But there were two little fellows dressed in black, who seemed to carry the palm in dancing, & they were the most active nimble sprightly dancers I ever saw. They were the two Mr Fleas, who I after-wards understood were resident graduates in the college. Two of the college faculty Professor Lightningbug & Tutor Hornet honored us with their presence, tho they did not dance--There was one Minister, that not only attended but also took a part in the dancing This was the Rev Mr Beetle who we afterward under-stood came from the eastward where it is quite common for Bugs of his cloth to attend Balls.
But alas, there is no pleasure without its attendant pain, no roses without a thorn among us insects as well as among mankind, and this happy evening which I had so long anticipated ended with vexation & chagrin.
As the ball was nearly through there was a gentleman made his appearance in the room, & very soon one of the managers brought him to me, as "Mr Caty -- did not," and would you believe it the very first time I spoke to him he flatly contradicted me; and not a word could I speak with out his <strike>giving me the would</strike> instantly giving me the lie. Yet said "did" he said "did'nt" & if I said "did'nt" he said "did." At length the altercation grew so loud & angry, that it attracted the attention of the company. Col. Bumble Bee, came up and called the gentleman to an account for his insolence. High words ensued, & the Col. In the height of his anger drew his dirk, & had it not been for the interference of the company, blood would have been spilt on the spot. But it broke up the ball entirely, and the next day a dud was fought, in which my poor Bumble Bee was mortally wounded, and as my spirits are so much affect by this sad affair, that I cannot at present go into company to pass away my listless hours, I thought I would commence a correspondence with the conductors of the School Gazette; & if my communication is deemed worthy of insertion in your excellent paper, I shall feel much honoured & probably shall again take the liberty of addressing you. With sentiments of high esteem & tender you the homage of my high consideration, and am ever yours
-- Caty Did.
"And they all with one consent began to make excuse."
When application was made to those who had subscribed to write for this paper they all wished to be excused. They did not indeed say that they were married and therefore could not write. But one said "I do not know enough to write," another, "I do not know what to write," a third, "I have not time," a fourth "I wish to wait till the first number comes out & see what the other say, & how they say it before I try." Now as you are all to share the pleasure of hearing them read, you ought to take your part of the trouble. Some of you say that you did intend to write very well. I give you all due credit for your good intentions, but my friends, good intentions go but a very little way in filling up the pages of this paper. But to those who have complied with my request, I return my most sincere than his ------------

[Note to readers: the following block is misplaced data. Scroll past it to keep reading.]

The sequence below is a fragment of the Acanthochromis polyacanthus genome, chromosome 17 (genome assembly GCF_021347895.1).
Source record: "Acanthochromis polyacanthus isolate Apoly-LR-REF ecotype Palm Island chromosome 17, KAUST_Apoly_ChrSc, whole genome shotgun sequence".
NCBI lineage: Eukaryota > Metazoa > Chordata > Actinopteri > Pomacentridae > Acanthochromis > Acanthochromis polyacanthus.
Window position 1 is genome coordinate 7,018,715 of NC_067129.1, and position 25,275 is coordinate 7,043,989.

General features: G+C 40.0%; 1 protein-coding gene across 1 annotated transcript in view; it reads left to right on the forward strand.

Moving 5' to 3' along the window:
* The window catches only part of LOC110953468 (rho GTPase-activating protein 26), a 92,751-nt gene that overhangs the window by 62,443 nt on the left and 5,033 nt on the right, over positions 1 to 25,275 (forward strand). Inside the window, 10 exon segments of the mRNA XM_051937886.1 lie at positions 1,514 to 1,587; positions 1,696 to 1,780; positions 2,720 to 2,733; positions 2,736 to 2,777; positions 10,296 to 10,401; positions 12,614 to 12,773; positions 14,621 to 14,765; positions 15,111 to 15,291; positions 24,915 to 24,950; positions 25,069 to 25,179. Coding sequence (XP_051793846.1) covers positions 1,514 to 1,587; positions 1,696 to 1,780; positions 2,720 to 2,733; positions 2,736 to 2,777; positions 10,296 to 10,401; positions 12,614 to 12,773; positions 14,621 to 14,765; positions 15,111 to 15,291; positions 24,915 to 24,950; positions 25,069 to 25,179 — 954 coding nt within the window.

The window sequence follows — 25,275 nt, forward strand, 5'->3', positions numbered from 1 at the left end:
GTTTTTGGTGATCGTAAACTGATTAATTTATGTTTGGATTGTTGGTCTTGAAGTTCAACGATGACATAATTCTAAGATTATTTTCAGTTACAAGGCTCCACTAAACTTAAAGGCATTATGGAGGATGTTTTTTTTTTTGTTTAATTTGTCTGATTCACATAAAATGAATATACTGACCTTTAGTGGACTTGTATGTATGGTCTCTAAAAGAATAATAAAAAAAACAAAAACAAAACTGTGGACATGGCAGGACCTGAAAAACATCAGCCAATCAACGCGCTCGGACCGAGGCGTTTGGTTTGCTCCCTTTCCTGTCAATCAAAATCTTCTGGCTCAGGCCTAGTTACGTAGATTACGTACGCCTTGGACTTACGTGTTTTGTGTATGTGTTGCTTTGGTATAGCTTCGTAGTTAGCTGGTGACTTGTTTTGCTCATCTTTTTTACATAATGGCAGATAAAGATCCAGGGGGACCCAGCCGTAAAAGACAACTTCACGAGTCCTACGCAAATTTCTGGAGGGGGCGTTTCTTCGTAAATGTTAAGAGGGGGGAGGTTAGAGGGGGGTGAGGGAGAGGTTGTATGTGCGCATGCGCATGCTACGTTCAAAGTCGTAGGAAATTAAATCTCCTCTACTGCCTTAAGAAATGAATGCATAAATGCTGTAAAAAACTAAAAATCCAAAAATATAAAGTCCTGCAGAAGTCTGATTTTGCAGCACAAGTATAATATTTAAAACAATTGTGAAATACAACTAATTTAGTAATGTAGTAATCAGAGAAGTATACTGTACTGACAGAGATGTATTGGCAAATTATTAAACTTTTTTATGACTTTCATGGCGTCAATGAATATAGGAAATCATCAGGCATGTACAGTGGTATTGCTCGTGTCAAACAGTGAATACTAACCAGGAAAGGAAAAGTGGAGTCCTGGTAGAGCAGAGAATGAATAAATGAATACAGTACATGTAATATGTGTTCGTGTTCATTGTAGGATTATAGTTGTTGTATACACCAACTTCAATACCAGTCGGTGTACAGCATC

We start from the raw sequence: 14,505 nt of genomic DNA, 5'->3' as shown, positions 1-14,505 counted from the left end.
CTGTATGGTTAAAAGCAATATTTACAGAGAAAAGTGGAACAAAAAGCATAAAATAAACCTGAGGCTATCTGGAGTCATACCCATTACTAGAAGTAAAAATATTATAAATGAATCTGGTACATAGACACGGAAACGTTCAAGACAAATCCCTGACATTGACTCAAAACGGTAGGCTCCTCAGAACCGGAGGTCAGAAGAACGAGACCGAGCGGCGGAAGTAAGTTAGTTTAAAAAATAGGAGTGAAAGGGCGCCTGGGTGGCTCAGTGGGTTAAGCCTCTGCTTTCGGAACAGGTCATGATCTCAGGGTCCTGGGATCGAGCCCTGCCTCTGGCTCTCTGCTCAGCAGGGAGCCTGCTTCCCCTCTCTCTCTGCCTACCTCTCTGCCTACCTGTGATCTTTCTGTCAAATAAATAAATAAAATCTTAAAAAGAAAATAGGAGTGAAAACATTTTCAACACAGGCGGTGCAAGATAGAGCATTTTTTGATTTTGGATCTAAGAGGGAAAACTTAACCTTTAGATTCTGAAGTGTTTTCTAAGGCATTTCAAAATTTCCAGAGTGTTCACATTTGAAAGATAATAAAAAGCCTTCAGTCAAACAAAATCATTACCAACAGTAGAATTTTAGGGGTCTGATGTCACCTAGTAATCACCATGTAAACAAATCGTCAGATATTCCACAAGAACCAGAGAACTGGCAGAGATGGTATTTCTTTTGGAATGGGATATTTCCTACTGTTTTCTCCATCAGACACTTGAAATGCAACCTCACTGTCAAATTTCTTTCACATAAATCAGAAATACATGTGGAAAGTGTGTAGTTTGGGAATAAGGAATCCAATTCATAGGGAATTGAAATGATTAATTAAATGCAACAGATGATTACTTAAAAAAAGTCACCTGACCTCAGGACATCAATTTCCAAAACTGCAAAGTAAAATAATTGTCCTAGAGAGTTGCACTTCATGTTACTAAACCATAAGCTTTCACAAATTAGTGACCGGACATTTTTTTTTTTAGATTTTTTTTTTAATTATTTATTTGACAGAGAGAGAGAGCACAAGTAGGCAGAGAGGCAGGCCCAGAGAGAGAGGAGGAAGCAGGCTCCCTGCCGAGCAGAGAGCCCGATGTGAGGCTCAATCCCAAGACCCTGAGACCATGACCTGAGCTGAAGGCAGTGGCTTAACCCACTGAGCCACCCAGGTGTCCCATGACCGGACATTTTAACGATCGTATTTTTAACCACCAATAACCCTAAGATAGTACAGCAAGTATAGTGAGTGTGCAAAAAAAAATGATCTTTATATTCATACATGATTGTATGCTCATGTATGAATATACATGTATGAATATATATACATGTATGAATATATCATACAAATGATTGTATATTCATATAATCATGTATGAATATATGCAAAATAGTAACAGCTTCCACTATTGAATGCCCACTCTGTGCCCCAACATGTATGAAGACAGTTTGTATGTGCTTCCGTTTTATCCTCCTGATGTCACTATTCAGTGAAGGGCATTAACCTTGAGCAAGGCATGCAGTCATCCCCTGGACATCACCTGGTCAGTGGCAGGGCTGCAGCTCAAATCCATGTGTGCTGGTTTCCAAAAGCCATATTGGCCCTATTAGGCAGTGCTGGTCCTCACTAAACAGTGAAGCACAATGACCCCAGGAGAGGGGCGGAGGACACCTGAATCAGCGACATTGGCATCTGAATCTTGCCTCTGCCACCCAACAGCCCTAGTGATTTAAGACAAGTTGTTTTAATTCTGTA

Last week Tuesday, during the storm Three lessons, and all the credit marks appertaining thereto. Any person who will restore them to the owner shall recieve a pint of squash seed as a reward
Enquire at this office.
What will become of us? Mr Holebrook says that the world is growing flat
An answer is requested.
Died at the house of a respectable phy-sician in this town a Blue China Dish owing to the severe wounds it received in an encounter with a young gentleman boarding in the family. The origin of difficulty which terminated in the melancholly manner we have not learned but a friend has furnished us with the following pathetic lines on the occasion which we may safely assert cannot be read with out tears by any one unless he be something more or less than human.
Come all and list a dismal tale
Ye kitchen muses do not fail
But join our sad loss to bewail.
Placed safe upon the table side
There stood our noble dish with pride,
An evil wight soon onward hied,
Knocked out its brains, & so it died,
Come kindred dishes with me mourn,
Hither ye plates & platters turn,
Knives, forks, & career, all give ear,
And each drop a dish water tear.
No more with hasty pudding corwn'd
Shall you this noble dish surround,
Tried pork, nor buttered-chicken here
Nor boiled potatoes shall appear;
But broken hearted it must go,
Down to the dismal shades below
While kitchen muses platters plates
Knives forks and spoons unpraid the fates
With streaming tears cryed "I never"!!
Our China Dish is gone forever!!!
In this town by the Rev. Mr Wrong Mr Samuel Wight to Miss Eliza Thought. She, thought & all, was Wright
Distressing occurance: On yesterday eve a Miss Tabitha May-pole was gazing at the starry heavens a spontanious combustion took place in her upper tabernacle, alas had [...] owing as we have since learned, to a violent friction occasioned by its coming in contact with an atmospheric exhalation. It was however soon extinguished by the benevolent exertion of Mr Pigmy Jan. who mounting a fire ladder soon put a period to its ravages. The danger done to its interior furniture was considerable, but not as much as would have been the case had the accident taken place the day before, as she had just finished her learned dissertation on the subject of "happiness" and thereby exhausted some of her most brilliant ideas –- Y –-
Cash for intellects A good price will be paid for witty bright & well polished intellect on leaving them at the office of the School Gazette.
Take Notice. A liberal price will be paid to any one having the following rare articles for sale. Good memory. A very small share will be better than none. A few ounces of common sense, & as much as the art of letter writing as can be attained. As the last mentioned article is now in very great demand, as high a price will be given as is required.
Enquire at this office.
Also for sale a small quantity of indolence. Very cheap for cash.
Answer to Correspondents
The piece written by our corresponder A—-contains allusions to a young gentleman & lady so obvious, that it is not deemed prudent to insert it. A continuence of her favours is requested.—-